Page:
So, I couldn't really get a handle on this. It's clearly very skilfully written by a woman who's become one of the line's best writers with obscene ease, but there was a lack of guts and balls to it somehow - it felt like more of a playfully intellectual exercise than an emotional one, and yet had lots of emotional moments. I was tempted by Joe Ford's rave, I was thoroughly seduced by Kathryn Young's girlie perspective (well I'm a bit seduced by Kathryn Young generally, to be honest), and I really wanted to like it, but this book never quite came together for me. I'm a bit nonplussed, really.

Four out of Five by Jamas Enright 11/3/05

They say (and damn them, whoever they are) that 90% of what authors write is rubbish. This means that inevitably, no matter how good the author, eventually they will put out shite. In the case of Lloyd Rose, this isn't that book. But we can start to see that that book might not be too far off.

There is, I have to say, a certain charm missing here that was in her other works. It might be that she deliberately chose a different style for a different Doctor, or that she was having an off day, etc., etc., but while I was reading The Algebra of Ice, I kept getting a nagging sensation that it just wasn't quite clicking.

Still, immediate points for having a book about snow and ice (AGAIN!!!!), but not putting those images onto the first page. (Jac Rayner, you are still not forgiven.) Instead we have an entertaining wee mystery about crop circles (which aren't circles) and maths (and I'll come to the maths later). In some ways it's more a character piece than a 'run-around-stopping-the-bad-guys', but there's plenty of the latter too. The book opens with time slips, where events are repeated with slightly different outcomes (although the author later contradicts herself over the conclusion of the Poe episode), although unfortunately the time slips don't really seem to have a major purpose except for certain plot conveniences. And then we are onto the 'alien invasion' part of the story...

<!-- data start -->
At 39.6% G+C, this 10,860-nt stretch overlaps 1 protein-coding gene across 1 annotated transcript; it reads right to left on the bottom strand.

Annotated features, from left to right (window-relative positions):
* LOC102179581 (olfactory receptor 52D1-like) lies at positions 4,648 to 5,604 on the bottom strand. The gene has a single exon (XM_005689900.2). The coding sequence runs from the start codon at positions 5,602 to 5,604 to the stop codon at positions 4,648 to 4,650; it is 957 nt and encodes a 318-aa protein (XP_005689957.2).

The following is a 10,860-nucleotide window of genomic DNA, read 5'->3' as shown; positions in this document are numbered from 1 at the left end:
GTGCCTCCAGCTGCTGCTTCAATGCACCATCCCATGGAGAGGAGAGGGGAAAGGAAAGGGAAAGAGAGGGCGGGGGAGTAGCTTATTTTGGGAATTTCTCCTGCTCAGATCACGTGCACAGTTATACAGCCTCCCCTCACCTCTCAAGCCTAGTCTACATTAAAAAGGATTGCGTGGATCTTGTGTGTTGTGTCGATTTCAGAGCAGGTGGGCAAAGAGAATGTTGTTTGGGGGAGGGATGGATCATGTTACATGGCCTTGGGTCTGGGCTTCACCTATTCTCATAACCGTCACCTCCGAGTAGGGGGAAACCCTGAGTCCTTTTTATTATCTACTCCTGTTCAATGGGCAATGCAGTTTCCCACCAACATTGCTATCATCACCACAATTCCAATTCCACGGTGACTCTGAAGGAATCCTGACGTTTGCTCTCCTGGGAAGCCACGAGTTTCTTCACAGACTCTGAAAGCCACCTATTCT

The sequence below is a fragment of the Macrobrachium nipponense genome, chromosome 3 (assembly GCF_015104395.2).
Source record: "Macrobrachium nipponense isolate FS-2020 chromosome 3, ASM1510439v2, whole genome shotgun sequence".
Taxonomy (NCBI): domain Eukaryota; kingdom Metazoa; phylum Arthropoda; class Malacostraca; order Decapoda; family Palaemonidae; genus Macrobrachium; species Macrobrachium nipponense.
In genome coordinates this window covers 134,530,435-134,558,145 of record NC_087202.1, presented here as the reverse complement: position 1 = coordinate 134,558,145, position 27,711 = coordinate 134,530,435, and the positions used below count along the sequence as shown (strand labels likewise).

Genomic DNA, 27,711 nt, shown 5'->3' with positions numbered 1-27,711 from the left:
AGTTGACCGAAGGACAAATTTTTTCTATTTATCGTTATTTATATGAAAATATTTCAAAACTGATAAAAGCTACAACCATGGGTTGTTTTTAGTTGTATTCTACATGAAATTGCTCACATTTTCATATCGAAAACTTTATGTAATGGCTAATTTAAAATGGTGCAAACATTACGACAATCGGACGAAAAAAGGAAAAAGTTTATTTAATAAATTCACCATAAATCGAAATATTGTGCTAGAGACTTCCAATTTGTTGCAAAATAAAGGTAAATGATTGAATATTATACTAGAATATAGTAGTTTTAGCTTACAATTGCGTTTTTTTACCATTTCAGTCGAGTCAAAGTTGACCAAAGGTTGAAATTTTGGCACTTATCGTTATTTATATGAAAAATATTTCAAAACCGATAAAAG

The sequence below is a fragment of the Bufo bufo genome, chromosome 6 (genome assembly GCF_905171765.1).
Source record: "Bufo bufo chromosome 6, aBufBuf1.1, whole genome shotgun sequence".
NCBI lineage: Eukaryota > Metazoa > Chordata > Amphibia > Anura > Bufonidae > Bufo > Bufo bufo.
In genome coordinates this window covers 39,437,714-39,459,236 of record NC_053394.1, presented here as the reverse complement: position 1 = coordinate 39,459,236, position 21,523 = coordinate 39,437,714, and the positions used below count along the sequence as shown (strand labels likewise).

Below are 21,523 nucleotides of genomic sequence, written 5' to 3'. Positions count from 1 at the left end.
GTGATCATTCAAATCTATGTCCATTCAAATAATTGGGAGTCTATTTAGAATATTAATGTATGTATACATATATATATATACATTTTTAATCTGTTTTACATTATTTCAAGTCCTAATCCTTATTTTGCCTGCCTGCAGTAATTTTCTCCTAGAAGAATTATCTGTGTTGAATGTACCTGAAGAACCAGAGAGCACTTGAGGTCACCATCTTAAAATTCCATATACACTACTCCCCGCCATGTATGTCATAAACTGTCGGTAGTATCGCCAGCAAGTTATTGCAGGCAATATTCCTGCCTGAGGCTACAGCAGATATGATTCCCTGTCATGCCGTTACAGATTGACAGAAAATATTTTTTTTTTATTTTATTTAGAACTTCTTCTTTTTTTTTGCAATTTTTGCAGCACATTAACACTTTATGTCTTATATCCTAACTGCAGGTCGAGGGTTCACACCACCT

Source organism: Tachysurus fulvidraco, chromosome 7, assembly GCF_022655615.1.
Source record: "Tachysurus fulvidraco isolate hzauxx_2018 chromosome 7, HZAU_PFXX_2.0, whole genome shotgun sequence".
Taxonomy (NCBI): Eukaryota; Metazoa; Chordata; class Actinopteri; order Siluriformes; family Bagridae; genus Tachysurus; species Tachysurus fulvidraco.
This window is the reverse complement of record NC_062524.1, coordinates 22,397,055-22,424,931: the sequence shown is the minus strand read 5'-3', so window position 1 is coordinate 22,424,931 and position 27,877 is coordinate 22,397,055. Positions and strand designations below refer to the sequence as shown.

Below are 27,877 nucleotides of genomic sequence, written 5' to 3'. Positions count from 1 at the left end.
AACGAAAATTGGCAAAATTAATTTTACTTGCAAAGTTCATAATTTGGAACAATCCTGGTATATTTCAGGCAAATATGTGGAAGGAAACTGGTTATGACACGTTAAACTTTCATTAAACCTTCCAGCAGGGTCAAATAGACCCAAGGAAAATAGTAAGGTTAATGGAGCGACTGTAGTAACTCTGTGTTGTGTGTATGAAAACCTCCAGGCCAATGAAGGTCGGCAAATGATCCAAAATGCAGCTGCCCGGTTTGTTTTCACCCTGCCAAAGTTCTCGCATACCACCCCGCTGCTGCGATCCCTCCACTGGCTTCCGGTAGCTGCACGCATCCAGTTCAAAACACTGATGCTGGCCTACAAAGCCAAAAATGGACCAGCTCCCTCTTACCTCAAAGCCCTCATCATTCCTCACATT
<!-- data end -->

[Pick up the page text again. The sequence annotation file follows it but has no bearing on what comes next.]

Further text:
This book is set in a very particular place in the Doctor's life, and Lloyd Rose makes more than a few references to previous events so she can spend time (not a large amount, mind you) examining the Doctor's feelings concerning the destruction of Skaro and his role in it. The Doctor comes across as very... determined, having to decide what's right for the universe and trying not to think of the consequences. This is a somewhat naive Doctor, especially considering what other authors have done to him, but it still works as this is before, for example, the New Adventures happen.

In some ways, I wonder if Lloyd Rose ended up with this Doctor more because she wanted to use Ace. Ace's role in the storyline works well for her character, and it's hard to see another female companion being used here in the same way. Ace gets to be herself without being over the top annoying.

Aside from minor roles (which includes the Brigadier), there are four main guest characters. Ethan Amberglass is... well, 'hero' isn't the right word (he is a maths nerd after all) but certainly favoured in that he gets a lion's share of helping to save the day, and is well developed as a character. Molecross was odd, in that he sort of starts as a proto-Macbeth (from The Left-Handed Hummingbird), but soon dissolves into a very one dimensional person. Brett and Unwin are there as the bad guys, and whilst not the most exciting bad guys around, they fulfill their role.

Okay, now the maths. Aside from Ice the other major word in the title is Algebra, and Lloyd Rose gives us maths as the central underlying cause of everything (and without once mentioning 'block transfer computations'... thankfully!). Although she hints at problems like the Riemann Hypothesis (which I doubt will take that much longer to solve), she mostly has it as just 'equations'. Mathematical proofs can be beautiful (and yes, I am a maths nerd, so I know whereof I speak), and applause to Lloyd Rose for giving this, but she shies away from details. This is hardly surprising as a) it's incredibly hard to give necessary explanation to something like the Riemann Hypothesis in enough detail to satisfy the maths nerds, and b) it would be incredibly boring. And I also suspect that Lloyd Rose probably doesn't understand it that well herself, which might explain why Ethan (yes, the maths nerd) asserts that all numbers can be reduced to multiples of two primes. (Nope, not even slightly. Probably confused with the Goldbach Conjecture - all positive even integers greater than 2 are the sum of two primes - which is also unproven.)